Reviewing Patriots’ big-money offseason as the season comes to an end

The Patriots spent a record amount of money in the offseason, helping them get back to the playoffs but still falling well short of title contention.

Matthew Judon proved to be a good signing for much of the season, but failed to make much of an impact in the two biggest games against the Bills. (AP Photo/Steven Senne)

After missing the playoffs for the first time in 12 years in 2020, the Patriots went all out in the offseason, spending a record $163 million in guaranteed money.

A year later, the Patriots saw their win total increase by three games (it should be noted an extra game was added to the schedule), which was good enough for them to make their way back to the playoffs. However, they were nowhere near good enough to beat the Bills once they got there, losing in humiliating fashion.

Now that several of the marquee signing free agents have played a whole season in New England, let’s assess how impactful each one was in helping the Patriots reach the playoffs.

The good

Hunter Henry: In 2020, the Patriots had the worst receiving production from tight ends in the league. They made sure to address that in free agency, signing Henry to a three-year, $37.4 million deal ($24 million guaranteed). The contract made Henry the fifth-highest paid tight end in the league at a per-year basis at the time.


Henry had a bit of an up-and-down season, recording two or fewer catches in nine games (including Saturday’s loss to the Bills in which he had one catch for 30 yards). He was also closer to the middle-of-the-pack in terms of receptions (50) and receiving yards (603), ranking 17th and 13th, respectively, among tight ends in those two stats.

But Henry’s value came in the red zone. His nine receiving touchdowns were tied for the most among tight ends this season, giving rookie Mac Jones an easy target in the red area and giving the Patriots an end zone receiving threat that they haven’t had since Rob Gronkowski left.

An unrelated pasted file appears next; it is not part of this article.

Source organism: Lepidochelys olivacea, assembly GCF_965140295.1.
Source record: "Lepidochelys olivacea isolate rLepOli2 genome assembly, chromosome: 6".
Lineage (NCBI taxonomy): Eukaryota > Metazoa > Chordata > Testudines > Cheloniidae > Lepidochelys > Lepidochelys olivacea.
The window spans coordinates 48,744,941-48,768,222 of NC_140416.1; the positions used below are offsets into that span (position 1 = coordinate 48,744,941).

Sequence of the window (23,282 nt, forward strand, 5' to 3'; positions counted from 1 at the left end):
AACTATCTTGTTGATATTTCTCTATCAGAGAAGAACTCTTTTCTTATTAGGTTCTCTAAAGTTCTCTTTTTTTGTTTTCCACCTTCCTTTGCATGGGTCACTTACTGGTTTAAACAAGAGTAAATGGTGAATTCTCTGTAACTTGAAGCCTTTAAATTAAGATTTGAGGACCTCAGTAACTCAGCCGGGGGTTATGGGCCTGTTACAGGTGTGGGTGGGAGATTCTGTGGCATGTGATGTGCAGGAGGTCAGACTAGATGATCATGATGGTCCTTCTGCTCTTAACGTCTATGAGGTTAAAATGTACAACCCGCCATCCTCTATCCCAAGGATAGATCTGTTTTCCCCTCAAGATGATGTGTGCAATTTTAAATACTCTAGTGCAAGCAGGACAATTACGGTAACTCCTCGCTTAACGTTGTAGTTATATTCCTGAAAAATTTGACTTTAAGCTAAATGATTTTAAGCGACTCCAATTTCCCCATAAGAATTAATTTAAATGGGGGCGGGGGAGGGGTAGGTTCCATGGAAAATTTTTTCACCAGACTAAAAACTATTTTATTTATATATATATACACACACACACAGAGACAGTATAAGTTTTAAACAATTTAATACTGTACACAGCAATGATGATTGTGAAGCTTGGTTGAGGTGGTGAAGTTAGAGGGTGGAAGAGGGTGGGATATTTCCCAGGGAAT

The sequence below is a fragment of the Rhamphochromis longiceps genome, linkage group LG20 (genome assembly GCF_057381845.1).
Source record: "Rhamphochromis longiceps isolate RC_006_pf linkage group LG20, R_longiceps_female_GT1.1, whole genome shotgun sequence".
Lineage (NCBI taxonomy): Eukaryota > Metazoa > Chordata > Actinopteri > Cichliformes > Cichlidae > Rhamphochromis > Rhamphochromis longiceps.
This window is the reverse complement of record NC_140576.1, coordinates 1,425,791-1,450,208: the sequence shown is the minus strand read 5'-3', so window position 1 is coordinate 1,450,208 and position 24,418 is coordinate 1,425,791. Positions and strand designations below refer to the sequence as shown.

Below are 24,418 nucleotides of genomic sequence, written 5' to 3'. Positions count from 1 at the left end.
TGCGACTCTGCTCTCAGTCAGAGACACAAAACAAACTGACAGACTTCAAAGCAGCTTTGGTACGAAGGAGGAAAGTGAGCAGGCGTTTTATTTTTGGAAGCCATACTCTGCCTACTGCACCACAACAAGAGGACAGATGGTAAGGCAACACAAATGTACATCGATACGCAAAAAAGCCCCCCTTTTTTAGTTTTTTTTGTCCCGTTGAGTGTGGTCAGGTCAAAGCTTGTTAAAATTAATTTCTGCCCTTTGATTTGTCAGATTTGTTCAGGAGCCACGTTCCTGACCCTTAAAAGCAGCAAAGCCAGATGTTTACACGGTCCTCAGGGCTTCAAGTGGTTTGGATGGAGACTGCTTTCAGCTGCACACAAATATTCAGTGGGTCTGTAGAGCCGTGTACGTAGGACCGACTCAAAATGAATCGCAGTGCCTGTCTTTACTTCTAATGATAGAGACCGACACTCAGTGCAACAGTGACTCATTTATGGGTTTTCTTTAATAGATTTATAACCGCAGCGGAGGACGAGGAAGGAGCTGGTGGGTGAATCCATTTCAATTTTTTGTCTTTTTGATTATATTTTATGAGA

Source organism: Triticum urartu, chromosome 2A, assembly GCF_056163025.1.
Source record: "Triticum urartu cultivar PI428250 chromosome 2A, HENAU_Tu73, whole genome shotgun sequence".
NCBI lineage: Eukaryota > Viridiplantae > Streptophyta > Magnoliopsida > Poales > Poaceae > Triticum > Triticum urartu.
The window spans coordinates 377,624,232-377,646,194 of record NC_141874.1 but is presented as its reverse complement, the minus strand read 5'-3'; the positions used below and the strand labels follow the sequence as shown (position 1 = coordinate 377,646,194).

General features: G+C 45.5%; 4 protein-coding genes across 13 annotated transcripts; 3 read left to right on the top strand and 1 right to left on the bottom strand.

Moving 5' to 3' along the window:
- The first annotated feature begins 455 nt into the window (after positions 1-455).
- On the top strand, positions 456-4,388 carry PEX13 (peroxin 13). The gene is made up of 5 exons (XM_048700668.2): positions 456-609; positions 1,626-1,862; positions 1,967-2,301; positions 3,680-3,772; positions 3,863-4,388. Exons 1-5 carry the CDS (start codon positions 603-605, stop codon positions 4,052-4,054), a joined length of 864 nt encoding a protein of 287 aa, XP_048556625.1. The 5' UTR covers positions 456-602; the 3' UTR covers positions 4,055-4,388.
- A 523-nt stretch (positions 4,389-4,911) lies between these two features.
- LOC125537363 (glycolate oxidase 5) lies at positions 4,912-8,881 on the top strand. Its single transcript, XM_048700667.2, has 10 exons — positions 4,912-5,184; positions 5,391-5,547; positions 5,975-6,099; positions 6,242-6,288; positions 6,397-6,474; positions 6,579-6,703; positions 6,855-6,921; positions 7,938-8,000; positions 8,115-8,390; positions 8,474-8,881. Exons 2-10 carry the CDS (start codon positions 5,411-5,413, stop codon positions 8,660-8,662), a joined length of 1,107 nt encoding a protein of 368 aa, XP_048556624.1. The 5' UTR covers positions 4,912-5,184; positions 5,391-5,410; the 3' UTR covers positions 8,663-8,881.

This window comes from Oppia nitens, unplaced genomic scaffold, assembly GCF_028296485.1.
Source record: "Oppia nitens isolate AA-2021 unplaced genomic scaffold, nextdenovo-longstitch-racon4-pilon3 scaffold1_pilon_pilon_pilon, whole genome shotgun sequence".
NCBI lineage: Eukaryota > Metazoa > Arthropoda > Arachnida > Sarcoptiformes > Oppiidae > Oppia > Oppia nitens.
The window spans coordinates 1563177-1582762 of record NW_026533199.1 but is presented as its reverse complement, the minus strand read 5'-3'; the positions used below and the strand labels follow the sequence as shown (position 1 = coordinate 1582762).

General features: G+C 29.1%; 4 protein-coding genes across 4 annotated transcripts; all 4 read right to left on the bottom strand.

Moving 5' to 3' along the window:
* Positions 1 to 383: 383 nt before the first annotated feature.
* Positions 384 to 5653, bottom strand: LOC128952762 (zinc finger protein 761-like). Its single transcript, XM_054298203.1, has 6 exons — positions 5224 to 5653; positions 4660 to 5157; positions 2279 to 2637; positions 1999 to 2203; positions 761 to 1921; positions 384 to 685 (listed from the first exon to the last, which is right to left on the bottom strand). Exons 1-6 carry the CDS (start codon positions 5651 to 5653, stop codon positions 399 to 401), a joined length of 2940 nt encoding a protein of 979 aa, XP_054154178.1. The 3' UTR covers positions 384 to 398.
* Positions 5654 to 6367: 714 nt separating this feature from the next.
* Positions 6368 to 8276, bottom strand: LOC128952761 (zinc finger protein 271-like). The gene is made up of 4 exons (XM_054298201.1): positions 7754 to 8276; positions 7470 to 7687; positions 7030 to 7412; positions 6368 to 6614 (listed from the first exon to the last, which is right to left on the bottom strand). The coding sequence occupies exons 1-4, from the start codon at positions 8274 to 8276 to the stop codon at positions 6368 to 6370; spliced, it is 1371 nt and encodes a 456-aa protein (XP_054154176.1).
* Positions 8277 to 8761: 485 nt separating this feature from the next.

Kendrick Bourne: The veteran receiver was certainly the Patriots’ best signing in terms of value this past offseason. Bourne signed a three-year, $15 million deal and was largely viewed as an afterthought among the other receivers and tight ends on the Patriots’ roster entering the season.

Bourne not only stepped up to assert himself as the team’s No. 2 receiving option, but he also got better as the season went along. He finished second on the team in receptions (55), receiving yards (800), and receiving touchdowns (five). He was also arguably the team’s lone bright spot in the playoff loss to the Bills, recording seven catches for 77 yards and two touchdowns.


Bourne also had a knack for making some big plays, including catching a 75-yard touchdown late in regulation to give the Patriots the lead against the Cowboys in Week 6. But he was also used in other facets, stepping up as a rusher in Week 10 against the Browns when the Patriots didn’t have Damien Harris, running for 43 yards on three carries.

After a good Year 1 in New England, the 26-year-old should be a player to watch over the next couple of seasons as he spends more time with Jones.

Matthew Judon: You can’t deny that the way Judon ended the season was disappointing. The Pro Bowl pass-rusher, who signed a four-year-$56 million deal in the offseason, failed to record a sack in the last four games of the regular season and in Saturday’s playoff loss to the Bills, in which he didn’t start. He also recorded just one QB hit and one tackle for loss in that stretch.

At the same time, it’s also hard to deny how good he was in the Patriots’ first 13 games of the season — in which he was the team’s most consistent performer. Judon recorded 12.5 sacks, a career-best, during that stretch. He recorded at least a half-sack in six of the seven games during the Patriots’ seven-game win streak and in an earlier stretch, he recorded 6.5 sacks over four games.


Even though he makes roughly $13.6 million per year, Judon’s yearly salary ranks 21st among edge rushers, per OverTheCap. While Judon’s stretch to end the season could be a bad sign for the future, his 12.5 sacks — tied for the seventh-most in the league — made the signing worth it for 2021, at least.

The ehhh

Jalen Mills: The Patriots signed the former Eagles safety to a four-year, $24 million in free agency, but he ended up playing a role that many probably didn’t think he’d play.

As Stephon Gilmore’s holdout/injury rehab turned into him eventually getting traded, Mills was inserted as the team’s other starting outside corner alongside J.C. Jackson.

The experiment didn’t start off too well for Mills and the Patriots — reaching a breaking point in the Week 6 loss to the Cowboys in which he gave up six catches for 98 yards. Following the loss, the Patriots started to play more zone coverage.